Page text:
THE SENATE has passed a bill requiring Washington lobbyists to register. Now we'll know how many there are.
Maybe. There already is a law requiring them to register, and nobody knows how many there are. The range of estimates is wide. President Clinton recently used the figure 80,000. Where did that come from? James Thurber made it up.
Now that's not James Thurber the late humorist and cartoonist. It is James Thurber the professor of government at American University. In 1991, Jeffrey Birnbaum, a Wall Street Journal reporter, was doing an article on lobbyists. He asked Professor Thurber how many were there. Thurber said, "Jeff, I don't know. Sixty thousand. Seventy thousand. I'm sure 80 is a reasonable figure."
"Later," Mr. Thurber said in a recent interview with another journalist, "I got worried about it because I did it off the top of my head." And because so many other experts were deriding that figure as much too high. Only 13,500 people list themselves in the publication "Washington Representatives." Only 6,085 are registered with the House of Representatives as lobbyists.
Thurber recalculated, more systematically this time, and came up with -- 91,000! That includes all persons who spend even a portion of their time trying to influence government -- and their clerical and other support staff, even cooks and maids.
The old law requires only those who work full time as lobbyists to register. The Senate-passed new version, written by Carl Levin of Michigan and William Cohen of Maine, requires all lobbyists to register -- and to make public their clients and the members of Congress and congressional staff they contact.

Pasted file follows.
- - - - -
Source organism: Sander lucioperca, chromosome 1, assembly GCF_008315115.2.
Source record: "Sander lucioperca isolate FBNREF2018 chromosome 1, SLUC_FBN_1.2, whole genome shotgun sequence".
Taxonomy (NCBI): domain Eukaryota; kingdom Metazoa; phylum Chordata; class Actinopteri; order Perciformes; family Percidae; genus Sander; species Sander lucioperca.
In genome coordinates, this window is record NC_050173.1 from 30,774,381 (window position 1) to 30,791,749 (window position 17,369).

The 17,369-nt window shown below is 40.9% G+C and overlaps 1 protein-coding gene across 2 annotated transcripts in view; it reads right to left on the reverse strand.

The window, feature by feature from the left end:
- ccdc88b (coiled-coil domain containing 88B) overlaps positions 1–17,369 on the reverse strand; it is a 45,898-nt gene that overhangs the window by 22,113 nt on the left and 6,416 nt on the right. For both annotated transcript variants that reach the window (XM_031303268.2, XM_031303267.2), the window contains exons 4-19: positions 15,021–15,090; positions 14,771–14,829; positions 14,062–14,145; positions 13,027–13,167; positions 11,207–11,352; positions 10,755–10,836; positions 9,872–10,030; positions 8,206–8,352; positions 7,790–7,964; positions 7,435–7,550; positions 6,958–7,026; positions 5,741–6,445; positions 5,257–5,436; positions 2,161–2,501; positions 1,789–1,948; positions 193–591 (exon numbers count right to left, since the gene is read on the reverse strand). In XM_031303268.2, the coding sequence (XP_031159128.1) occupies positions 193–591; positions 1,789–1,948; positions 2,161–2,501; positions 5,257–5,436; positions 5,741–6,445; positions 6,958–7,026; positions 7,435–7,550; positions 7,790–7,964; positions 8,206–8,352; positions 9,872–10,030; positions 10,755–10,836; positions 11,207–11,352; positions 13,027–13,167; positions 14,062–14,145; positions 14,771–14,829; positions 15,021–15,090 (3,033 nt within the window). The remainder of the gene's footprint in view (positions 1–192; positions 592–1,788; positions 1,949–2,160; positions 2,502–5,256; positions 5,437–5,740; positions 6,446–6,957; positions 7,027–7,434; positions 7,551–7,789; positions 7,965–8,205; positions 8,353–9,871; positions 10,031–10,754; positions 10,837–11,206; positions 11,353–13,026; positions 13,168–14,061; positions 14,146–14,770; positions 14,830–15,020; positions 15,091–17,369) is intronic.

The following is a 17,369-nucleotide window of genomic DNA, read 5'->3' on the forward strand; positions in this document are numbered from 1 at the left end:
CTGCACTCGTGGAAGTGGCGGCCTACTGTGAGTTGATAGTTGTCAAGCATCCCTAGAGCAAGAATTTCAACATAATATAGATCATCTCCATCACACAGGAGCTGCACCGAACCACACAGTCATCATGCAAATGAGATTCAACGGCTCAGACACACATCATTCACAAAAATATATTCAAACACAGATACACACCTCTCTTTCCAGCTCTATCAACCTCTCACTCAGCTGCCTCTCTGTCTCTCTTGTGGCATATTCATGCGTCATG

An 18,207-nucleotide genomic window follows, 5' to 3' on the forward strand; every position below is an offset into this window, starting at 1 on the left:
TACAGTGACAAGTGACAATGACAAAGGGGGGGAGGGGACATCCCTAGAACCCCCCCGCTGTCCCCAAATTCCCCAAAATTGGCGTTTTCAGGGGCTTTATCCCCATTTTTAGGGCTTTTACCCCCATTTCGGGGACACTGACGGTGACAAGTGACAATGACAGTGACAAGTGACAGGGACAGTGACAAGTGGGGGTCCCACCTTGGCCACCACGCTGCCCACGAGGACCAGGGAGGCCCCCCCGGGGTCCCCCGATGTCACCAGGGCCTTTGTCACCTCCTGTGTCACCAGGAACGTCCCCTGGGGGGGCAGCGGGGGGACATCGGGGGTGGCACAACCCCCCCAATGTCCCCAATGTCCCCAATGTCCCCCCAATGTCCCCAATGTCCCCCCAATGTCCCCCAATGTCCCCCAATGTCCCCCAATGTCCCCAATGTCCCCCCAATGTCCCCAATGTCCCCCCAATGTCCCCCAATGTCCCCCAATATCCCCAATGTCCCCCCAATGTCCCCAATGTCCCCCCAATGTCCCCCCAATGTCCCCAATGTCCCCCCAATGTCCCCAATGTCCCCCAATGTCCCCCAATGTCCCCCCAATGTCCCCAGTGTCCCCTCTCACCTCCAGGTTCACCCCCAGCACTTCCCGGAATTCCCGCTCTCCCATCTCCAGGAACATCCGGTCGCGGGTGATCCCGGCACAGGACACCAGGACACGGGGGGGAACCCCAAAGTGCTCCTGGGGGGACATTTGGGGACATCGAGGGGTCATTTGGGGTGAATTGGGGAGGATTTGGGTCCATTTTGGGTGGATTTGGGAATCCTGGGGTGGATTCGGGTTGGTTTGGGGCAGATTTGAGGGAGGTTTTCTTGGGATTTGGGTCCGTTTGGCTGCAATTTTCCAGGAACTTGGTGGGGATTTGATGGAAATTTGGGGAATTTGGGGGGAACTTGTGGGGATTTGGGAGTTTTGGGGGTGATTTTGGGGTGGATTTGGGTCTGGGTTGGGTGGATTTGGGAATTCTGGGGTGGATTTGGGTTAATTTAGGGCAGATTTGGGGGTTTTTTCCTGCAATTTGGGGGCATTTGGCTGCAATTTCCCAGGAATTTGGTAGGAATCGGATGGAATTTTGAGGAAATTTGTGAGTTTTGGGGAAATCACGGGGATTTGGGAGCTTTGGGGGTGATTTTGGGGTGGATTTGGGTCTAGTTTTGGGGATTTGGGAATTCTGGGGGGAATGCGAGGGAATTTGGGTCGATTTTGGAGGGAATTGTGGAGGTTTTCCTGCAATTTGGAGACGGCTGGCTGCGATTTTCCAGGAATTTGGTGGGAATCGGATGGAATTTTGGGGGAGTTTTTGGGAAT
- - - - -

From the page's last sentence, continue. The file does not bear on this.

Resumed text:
Senator Levin touted his bill at the 35th anniversary dinner of the Citizens' Research Foundation last week. CRF is the premier entity studying "political money" -- dough spent to elect and influence officials.
One other senator spoke. Sen. Mitch McConnell of Kentucky. He got the biggest laugh of the night with an old but beloved Washington insider joke.
McConnell said that lobbyists should never underestimate the importance of staff. Nor should senators. A Senate aide he knew once went to a senator with a tale of a growing family and thus financial needs. He asked for a raise. The senator ignored his sad tale and brusquely demanded, "Where's that speech I told you to write?"
The aide said he'd just about finished, left then came back with the reading text. The senator stuffed it in his briefcase and rushed off to his home state to speak.
He arrived at the affair and began reading the speech -- to an audience of Very Important People -- for the first time:
"I'm here tonight to tell you I have worked out solutions for the major problems facing us on the environment, foreign policy, taxes, civil rights. First, I propose . . ." He turned to page 2, where he saw, "You're on your on, you son of a bitch! I quit!"